I recommend using mvvmlight and relaycommand because icommand is a pita if you don't use some sort of framework.

    Placementtarget lets you get a reference to the specific treeviewitem.

    Relativesource lets you go look somewhere else.

    Let's dodge some of that by defining the contextmenu as a resource.

    Assuming you're ok with the same contextmenu for everything.

    You can do:

        <Window.DataContext>
            <local:MainWindowViewModel/>
        </Window.DataContext>
        <Window.Resources>
            <ContextMenu x:Key="TVContextMenu">
                <Style TargetType="MenuItem">
                      <Setter Property="CommandParameter" Value="{Binding PlacementTarget.DataContext,
                                    RelativeSource={RelativeSource Self}}"/>
                </Style>
                <MenuItem Header="Send" Command="{Binding SendCommand}"/>
            </ContextMenu>
        </Window.Resources>
        <Grid>
            <TreeView Name="trvFamilies" ItemsSource="{Binding Families}"
                      ContextMenu="{StaticResource TVContextMenu}"
                      >
                <HierarchicalDataTemplate DataType="{x:Type local:Family}" ItemsSource="{Binding Members}">
                        <StackPanel Orientation="Horizontal">
                            <TextBlock Text="{Binding Name}" />
                            <TextBlock Text=" [" Foreground="Blue" />
                            <TextBlock Text="{Binding Members.Count}" Foreground="Blue" />
                            <TextBlock Text="]" Foreground="Blue" />
                        </StackPanel>
                    </HierarchicalDataTemplate>
                    <DataTemplate DataType="{x:Type local:FamilyMember}">
                        <StackPanel Orientation="Horizontal">
                            <TextBlock Text="{Binding Name}" />
                            <TextBlock Text=" (" Foreground="Green" />
                            <TextBlock Text="{Binding Age}" Foreground="Green" />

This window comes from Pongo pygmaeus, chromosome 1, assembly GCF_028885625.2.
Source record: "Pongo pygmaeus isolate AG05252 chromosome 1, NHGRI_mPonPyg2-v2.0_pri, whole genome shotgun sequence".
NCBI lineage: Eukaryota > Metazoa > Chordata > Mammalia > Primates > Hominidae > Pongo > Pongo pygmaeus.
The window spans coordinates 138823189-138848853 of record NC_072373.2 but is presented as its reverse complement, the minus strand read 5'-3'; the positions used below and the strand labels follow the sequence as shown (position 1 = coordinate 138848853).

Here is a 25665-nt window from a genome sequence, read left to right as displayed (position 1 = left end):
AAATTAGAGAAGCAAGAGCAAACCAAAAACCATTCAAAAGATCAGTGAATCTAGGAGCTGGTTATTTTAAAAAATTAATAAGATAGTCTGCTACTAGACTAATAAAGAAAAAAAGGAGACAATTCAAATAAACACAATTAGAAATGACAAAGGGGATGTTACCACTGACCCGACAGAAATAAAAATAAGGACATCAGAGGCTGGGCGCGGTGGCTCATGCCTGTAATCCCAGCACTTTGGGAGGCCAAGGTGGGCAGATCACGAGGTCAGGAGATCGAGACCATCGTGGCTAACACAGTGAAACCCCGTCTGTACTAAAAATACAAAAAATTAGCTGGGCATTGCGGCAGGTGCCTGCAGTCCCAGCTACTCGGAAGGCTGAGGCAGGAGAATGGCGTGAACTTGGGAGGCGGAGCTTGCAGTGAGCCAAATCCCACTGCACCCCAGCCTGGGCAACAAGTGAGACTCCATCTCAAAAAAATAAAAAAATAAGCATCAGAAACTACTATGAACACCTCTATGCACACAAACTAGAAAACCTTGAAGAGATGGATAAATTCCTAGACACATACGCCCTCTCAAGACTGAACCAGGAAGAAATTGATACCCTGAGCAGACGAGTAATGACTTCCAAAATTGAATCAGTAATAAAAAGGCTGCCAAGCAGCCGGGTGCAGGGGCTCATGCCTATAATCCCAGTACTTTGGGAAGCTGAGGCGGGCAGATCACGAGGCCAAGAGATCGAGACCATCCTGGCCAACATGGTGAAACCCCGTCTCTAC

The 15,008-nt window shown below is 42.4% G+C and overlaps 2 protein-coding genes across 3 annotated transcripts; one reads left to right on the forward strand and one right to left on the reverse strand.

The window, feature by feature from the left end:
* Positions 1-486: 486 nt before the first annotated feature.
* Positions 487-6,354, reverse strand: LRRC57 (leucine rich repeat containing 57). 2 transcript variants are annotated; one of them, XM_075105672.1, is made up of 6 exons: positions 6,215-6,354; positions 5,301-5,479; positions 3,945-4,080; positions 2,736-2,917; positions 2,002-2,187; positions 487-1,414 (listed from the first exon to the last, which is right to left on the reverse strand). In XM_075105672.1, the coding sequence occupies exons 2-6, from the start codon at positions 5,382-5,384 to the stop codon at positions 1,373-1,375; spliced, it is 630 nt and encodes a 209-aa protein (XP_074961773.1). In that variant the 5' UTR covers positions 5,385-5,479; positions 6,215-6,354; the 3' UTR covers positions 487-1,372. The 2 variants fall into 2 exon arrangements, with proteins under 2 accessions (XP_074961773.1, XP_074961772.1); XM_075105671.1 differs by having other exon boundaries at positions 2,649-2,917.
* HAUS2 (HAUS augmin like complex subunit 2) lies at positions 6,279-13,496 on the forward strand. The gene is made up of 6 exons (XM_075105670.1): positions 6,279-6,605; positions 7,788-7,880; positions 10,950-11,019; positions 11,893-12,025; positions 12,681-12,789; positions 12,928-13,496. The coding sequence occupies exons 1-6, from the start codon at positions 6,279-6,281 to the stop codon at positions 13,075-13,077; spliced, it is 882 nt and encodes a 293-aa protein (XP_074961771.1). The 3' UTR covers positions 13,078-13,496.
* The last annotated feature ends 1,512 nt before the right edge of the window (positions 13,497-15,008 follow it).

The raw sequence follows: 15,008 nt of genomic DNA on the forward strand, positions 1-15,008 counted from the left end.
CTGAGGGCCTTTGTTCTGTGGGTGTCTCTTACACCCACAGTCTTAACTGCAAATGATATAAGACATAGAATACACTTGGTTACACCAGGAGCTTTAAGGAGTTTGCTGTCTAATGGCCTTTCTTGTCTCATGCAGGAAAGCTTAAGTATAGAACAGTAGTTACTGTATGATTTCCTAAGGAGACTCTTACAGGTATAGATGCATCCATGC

<TextBlock Text=" years)" Foreground="Green" />
                        </StackPanel>
                    </DataTemplate>
                <TreeView.ItemContainerStyle>
                    <Style TargetType="{x:Type TreeViewItem}">
                        <Setter Property="ContextMenu" Value="{StaticResource TVContextMenu}"/>
                    </Style>
                </TreeView.ItemContainerStyle>
            </TreeView>


    Notice that each of your commands will have a commandparameter and it's expecting an object which will be whatever that item you right clicked is bound to.

    And here's the viewmodel

        public class MainWindowViewModel
        {
            public ObservableCollection<TVCommand> TVCommands
            { get; set;} = new ObservableCollection<TVCommand>
            {
                new TVCommand {Name="Command One" },
                new TVCommand {Name="Command Two" }
            };
    
            public ObservableCollection<Family> Families { get; set; }
            public MainWindowViewModel()
            { 
    
            Families = new ObservableCollection<Family>();
    
            Family family1 = new Family() { Name = "The Doe's" };
            family1.Members.Add(new FamilyMember() { Name = "John Doe", Age = 42 });
                            family1.Members.Add(new FamilyMember() { Name = "Jane Doe", Age = 39 });
                            family1.Members.Add(new FamilyMember() { Name = "Sammy Doe", Age = 13 });
                            Families.Add(family1);
    
                            Family family2 = new Family() { Name = "The Moe's" };
            family2.Members.Add(new FamilyMember() { Name = "Mark Moe", Age = 31 });
                            family2.Members.Add(new FamilyMember() { Name = "Norma Moe", Age = 28 });
                            Families.Add(family2);
            }
        }
        public class Family
        {
            public Family()
            {
                this.Members = new ObservableCollection<FamilyMember>();
            }
            public string Name { get; set; }
            public ObservableCollection<FamilyMember> Members { get; set; }
        }
    
        public class FamilyMember
        {
            public string Name { get; set; }
            public int Age { get; set; }
        }

    I've not defined that command. It's easy to find examples of relaycommand though.

    https://msdn.microsoft.com/en-gb/magazine/dn237302.aspx


    Hope that helps.

    Technet articles: WPF: MVVM Step 1; All my Technet Articles

    Saturday, November 28, 2015 6:03 PM
    Moderator
  • Thanks a lot, I will work through your response. 


    bill

    Saturday, November 28, 2015 7:59 PM